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published in this Review for April, 1871, I have quoted passages from that letter; and here, considering the gravity of the assertions made by the Quarterly reviewer, I hope to be excused for requoting them:

"Morality, properly so called—the science of right conduct—has for its object to determine how and why certain modes of conduct are detrimental, and certain other modes beneficial. These good and bad results cannot be accidental, but must be necessary consequences of the constitution of things; and I conceive it to be the business of Moral Science to deduce, from the laws of life and the conditions of existence, what kinds of action necessarily tend to produce happiness, and what kinds to produce unhappiness. Having done this, its deductions are to be recognized as laws of conduct, and are to be conformed to irrespective of a direct estimation of happiness or misery."
"If it is true that pure rectitude prescribes a system of things far too good for men as they are, it is not less true that mere expediency does not of itself tend to establish a system of things any better than that which exists. While absolute morality owes to expediency the checks which prevent it from rushing into Utopian absurdities, expediency is indebted to absolute morality for all stimulus to improvement. Granted that we are chiefly interested in ascertaining what is relatively right, it still follows that we must first consider what is absolutely right; since the one conception presupposes the other."

And the comment I then made on these passages I may make now, that "I do not see how there could well be a more emphatic assertion that there exists a primary basis of morals independent of, and in a sense antecedent to, that which is furnished by experiences of utility, and consequently independent of, and in a sense antecedent to, those moral sentiments which I conceive to be generated by such experiences." I will only add that, had my beliefs been directly opposite to those I have enunciated, the reviewer might, I think, have found good reasons for his assertion. If, instead of demurring to the doctrine that "greatest happiness should be the immediate aim of man,"[1] I had indorsed that doctrine—if, instead of explaining and justifying "a belief in the special sacredness of these highest principles, and a sense of the supreme authority of the altruistic sentiments answering to them,"[2] I had denied the sacredness and the supreme authority—if, instead of saying of the wise man that "the highest truth he sees he will fearlessly utter, knowing that, let what may come of it, he is thus playing his right part in the world,"[3] I had said that the wise man will not do—this the reviewer might with some truth have described me as not understanding "the term 'morality' according to the true sense of the word." And he might then have inferred that the Doctrine of Evolution, as I hold it, implies denial of the "distinction between Duty and Pleasure." But, as it is, I think the evidence will not generally be held to warrant his assertion.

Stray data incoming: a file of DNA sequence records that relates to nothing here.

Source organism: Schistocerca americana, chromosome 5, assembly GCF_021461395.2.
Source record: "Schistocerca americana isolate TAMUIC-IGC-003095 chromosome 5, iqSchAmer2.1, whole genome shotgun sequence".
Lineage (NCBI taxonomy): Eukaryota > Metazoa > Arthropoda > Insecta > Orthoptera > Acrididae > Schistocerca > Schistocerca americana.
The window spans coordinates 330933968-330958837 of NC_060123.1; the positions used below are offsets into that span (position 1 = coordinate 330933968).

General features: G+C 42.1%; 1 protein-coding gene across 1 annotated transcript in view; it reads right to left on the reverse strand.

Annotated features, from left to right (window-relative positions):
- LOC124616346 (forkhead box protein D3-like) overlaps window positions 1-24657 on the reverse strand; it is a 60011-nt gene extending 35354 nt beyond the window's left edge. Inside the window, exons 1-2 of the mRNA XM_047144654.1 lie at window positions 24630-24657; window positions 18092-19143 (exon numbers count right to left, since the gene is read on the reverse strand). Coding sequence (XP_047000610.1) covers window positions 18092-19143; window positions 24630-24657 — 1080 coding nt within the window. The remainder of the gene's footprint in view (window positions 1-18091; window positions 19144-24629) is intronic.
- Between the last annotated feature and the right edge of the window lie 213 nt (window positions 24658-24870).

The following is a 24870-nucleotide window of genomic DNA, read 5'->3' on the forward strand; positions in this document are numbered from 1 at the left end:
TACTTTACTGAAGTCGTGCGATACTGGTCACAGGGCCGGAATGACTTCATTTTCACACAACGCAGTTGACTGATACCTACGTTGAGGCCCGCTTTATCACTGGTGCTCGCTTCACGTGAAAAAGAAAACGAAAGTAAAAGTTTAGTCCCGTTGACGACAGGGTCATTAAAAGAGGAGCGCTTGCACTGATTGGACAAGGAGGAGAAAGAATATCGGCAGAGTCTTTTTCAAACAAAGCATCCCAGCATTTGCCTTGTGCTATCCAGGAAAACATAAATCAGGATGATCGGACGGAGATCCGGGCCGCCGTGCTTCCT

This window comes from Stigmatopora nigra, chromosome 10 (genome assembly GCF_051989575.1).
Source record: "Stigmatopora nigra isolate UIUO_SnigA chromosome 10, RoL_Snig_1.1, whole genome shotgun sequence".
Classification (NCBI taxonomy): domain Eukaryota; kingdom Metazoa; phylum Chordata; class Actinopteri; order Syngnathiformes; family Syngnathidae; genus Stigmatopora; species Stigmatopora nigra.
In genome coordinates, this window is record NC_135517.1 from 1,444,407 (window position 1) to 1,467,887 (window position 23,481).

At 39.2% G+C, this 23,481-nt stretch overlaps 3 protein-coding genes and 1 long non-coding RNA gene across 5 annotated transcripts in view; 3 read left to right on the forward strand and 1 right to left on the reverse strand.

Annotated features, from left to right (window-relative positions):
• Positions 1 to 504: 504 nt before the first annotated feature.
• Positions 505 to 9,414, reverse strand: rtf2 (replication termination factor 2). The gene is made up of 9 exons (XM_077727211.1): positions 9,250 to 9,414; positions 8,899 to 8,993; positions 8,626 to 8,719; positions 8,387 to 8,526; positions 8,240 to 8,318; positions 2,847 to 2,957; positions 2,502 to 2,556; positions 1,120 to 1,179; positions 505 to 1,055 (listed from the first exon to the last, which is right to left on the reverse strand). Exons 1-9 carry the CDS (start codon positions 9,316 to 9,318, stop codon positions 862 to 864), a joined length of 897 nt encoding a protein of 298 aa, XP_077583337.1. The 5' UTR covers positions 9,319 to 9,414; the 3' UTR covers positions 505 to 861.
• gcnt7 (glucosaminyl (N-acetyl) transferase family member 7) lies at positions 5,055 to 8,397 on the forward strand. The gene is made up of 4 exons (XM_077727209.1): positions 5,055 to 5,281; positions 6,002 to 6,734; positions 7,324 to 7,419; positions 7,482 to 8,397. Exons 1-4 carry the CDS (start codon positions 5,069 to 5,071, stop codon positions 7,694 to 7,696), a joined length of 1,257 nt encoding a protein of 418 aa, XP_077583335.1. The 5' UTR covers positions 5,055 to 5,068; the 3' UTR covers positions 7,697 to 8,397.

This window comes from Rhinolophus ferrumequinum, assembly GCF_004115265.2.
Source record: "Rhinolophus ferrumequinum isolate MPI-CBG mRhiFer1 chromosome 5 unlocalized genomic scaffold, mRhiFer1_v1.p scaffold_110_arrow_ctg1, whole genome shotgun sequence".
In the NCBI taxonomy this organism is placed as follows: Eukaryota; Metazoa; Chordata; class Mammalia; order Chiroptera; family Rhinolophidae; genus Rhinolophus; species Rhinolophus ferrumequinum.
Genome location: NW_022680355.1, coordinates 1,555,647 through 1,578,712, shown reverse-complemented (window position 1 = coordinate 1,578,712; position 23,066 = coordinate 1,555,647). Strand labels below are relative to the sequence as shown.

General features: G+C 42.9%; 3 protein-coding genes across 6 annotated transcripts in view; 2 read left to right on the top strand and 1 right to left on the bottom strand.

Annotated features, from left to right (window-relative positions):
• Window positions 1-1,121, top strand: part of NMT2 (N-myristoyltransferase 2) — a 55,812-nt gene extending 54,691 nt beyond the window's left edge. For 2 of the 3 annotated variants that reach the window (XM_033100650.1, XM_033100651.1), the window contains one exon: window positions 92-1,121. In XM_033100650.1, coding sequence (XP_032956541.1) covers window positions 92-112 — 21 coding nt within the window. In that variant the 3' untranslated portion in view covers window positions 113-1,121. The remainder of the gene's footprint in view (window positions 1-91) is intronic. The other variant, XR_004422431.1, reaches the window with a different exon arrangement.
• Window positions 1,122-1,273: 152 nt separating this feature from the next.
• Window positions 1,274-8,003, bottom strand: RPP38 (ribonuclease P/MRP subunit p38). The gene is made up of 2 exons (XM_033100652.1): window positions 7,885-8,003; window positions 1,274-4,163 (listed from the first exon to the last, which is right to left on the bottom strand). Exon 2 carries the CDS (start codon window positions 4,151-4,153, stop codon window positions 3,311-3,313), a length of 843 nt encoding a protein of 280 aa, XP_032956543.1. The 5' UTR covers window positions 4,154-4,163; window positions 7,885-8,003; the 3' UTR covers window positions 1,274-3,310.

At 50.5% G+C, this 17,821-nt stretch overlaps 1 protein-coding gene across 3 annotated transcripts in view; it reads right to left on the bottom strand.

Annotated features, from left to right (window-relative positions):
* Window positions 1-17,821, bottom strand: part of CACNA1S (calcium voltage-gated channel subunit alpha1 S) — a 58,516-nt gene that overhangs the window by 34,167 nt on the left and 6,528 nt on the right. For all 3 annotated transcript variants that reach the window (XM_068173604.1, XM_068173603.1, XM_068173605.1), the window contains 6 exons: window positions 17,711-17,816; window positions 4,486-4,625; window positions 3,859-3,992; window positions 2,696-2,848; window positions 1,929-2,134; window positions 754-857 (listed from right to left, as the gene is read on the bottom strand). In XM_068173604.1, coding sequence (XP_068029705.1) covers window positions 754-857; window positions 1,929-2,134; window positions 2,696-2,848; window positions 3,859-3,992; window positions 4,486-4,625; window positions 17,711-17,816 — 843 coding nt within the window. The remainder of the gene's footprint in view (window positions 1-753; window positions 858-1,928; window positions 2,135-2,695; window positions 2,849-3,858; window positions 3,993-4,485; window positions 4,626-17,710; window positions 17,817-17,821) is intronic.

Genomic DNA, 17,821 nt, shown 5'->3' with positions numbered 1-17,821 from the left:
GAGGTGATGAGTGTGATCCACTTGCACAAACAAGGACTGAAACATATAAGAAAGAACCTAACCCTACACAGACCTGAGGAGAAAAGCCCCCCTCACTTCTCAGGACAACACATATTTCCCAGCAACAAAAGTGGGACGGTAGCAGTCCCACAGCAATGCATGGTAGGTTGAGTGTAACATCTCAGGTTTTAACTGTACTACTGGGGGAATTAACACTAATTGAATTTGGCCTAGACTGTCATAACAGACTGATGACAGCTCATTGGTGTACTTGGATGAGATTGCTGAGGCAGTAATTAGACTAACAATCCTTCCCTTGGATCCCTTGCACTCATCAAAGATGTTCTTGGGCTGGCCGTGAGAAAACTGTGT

I quite agree with the reviewer that the prevalence of a philosophy

  1. "Social Statics," chapter iii.
  2. "Principles of Psychology," § 631.
  3. "First Principles," § 34.